Analysis: How sneakers came to be cultural currency

This article is adapted from eighth episode of “Downside Up” podcast, hosted by CNN Editor-at-large Chris Cillizza.

When my two boys have free time, they want to go to the mall. No, they aren’t shop-a-holics. They want to go gaze at sneakers.

These aren’t the sneakers you find in Foot Locker. They are limited editions — usually Nikes — that range in price from $250-$900 or more. There’s the Chunky Dunkys, a collaboration between Nike and ice cream maker Ben and Jerry’s. And the Space Jam Jordans. And dozens of other pairs of shoes — all of which they know by name and all of which are very, very expensive.

When they aren’t at the mall ogling these shoes, they are online doing the same — through sites like GOAT and StockX.

All of which made me wonder: How did this sneaker culture develop? After all, when I was a kid, I wanted Jordan brand shoes too. But they cost $100 and I would wear them until they fell apart. Now, my boys pine for shoes that cost ten times that — and if they ever got them, they would never even think of scuffing them up by wearing them.

It all started during the Industrial Revolution, when the very wealthy began to find they had leisure time on their hands, Elizabeth Semmelhack, who runs the Bata Shoe Museum in Toronto, told me for the latest episode of my podcast “Downside Up.”

“These ‘nouveau riche’ industrialists wanted to show that they had arrived. And so, the ancient game of tennis was revived,” explained Semmelhack. “But the problem with lawn tennis — one, lawn tennis lawns are extremely expensive, so they didn’t want people running around in leather shoes and digging up the turf. And two, when you play on lawn, you can get your dainty feet wet. So rubber soled shoes, the sneaker, was invented as something that the wealthy could wear as they pursued these wealthy pleasures of lawn tennis.”

Rubber was, at the time, quite expensive and so having shoes with rubber soles was seen as a status symbol.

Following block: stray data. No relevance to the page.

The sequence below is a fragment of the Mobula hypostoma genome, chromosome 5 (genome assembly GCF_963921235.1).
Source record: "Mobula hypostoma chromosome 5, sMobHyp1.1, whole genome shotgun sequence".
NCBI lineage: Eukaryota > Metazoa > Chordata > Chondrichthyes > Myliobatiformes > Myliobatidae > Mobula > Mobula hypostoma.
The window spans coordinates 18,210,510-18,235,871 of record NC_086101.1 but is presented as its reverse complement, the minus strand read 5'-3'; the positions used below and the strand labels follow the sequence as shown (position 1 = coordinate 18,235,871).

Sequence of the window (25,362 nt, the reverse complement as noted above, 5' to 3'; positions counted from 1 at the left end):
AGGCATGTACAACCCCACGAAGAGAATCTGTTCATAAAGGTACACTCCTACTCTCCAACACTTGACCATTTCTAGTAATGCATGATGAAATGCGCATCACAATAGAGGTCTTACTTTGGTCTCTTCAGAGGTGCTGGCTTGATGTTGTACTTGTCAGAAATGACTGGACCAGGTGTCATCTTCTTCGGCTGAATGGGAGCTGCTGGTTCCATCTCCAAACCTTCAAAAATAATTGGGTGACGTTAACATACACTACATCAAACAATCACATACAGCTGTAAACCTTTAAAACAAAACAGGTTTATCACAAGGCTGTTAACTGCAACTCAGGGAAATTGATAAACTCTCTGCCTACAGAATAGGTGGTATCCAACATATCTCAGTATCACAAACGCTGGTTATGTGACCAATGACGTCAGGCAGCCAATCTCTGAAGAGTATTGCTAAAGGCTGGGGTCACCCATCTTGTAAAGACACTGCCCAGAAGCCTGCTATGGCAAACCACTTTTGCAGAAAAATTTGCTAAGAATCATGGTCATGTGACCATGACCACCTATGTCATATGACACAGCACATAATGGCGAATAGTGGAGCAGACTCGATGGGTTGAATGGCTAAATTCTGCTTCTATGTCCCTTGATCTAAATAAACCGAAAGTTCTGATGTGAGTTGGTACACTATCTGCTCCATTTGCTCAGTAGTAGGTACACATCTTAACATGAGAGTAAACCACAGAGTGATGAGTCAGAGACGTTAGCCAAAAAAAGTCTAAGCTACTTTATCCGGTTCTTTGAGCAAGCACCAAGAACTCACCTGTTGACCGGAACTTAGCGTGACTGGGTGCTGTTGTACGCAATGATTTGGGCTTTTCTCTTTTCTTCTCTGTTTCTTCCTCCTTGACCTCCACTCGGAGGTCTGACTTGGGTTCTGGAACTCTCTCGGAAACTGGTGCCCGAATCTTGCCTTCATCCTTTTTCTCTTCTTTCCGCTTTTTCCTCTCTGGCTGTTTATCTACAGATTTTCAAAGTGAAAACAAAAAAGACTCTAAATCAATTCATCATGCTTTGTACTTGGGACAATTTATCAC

(Sidebar: The word “sneakers” came into the language in the 1870s because the rubber-soled shoes allowed kids to “sneak’ around without being detected.)

Chicago Bulls Michael Jordan (23) in action vs Washington Bullets Jeff Malone (24) at Capital Centre. Jordan wearing red Nike Air Jordan 1 sneakers.

Chicago Bulls Michael Jordan (23) in action vs Washington Bullets Jeff Malone (24) at Capital Centre. Jordan wearing red Nike Air Jordan 1 sneakers. Credit: John Iacono/Sports Illustrated/Getty Images

Sneakers as a fashion — and status — statement in our modern era began with two major events in the 1980s.

First, basketball phenom Michael Jordan signed a sneaker deal with Nike in 1984.

Then the rap group Run-DMC came out with their song “My Adidas” celebrating their shoes in 1986.

“Jordan and Nike, the timing was just perfect. It was literally just the right time for that to explode,” Jacques Slade, a sneakerhead and shoe blogger, told me. The collaboration between the world’s best basketball player and the world’s biggest sneaker company was “the inflection point of basketball hitting the up slope on the graph and sneakers hitting the up slope on the graph at the same time.”

But even then, for most of us, sneakers were something you wore — not something you collected.

The development of the internet — and in particular sites like eBay — changed all that. Suddenly, older versions of shoes could be purchased — and collected. And sneaker companies, Nike especially, leaned into the trend.

“I do think that one of the things that really changed the desirability around sneakers was when Air Jordan came out with a different model every single year,” said Semmelhack. “And so, given that the Air Jordan, now we call it the 1, was so different from the 2, so different from the 3, and the 4, and the 5 and the 6, that, that helped justify collecting, because if you have the 1, 2, 3, 4, well, then the 5 comes out you got to add it to your collection.”

And Semmelhack doesn’t see sneaker collecting going away any time soon. In fact, she envisions it launching into the metaverse.

“Clothing is one of the principal ways that we make alliances, [how] we express who we are,” she said. “And so, it’s no surprise to me that you might have a closet of virtual sneakers to put on your avatar as you go into (the metaverse).”

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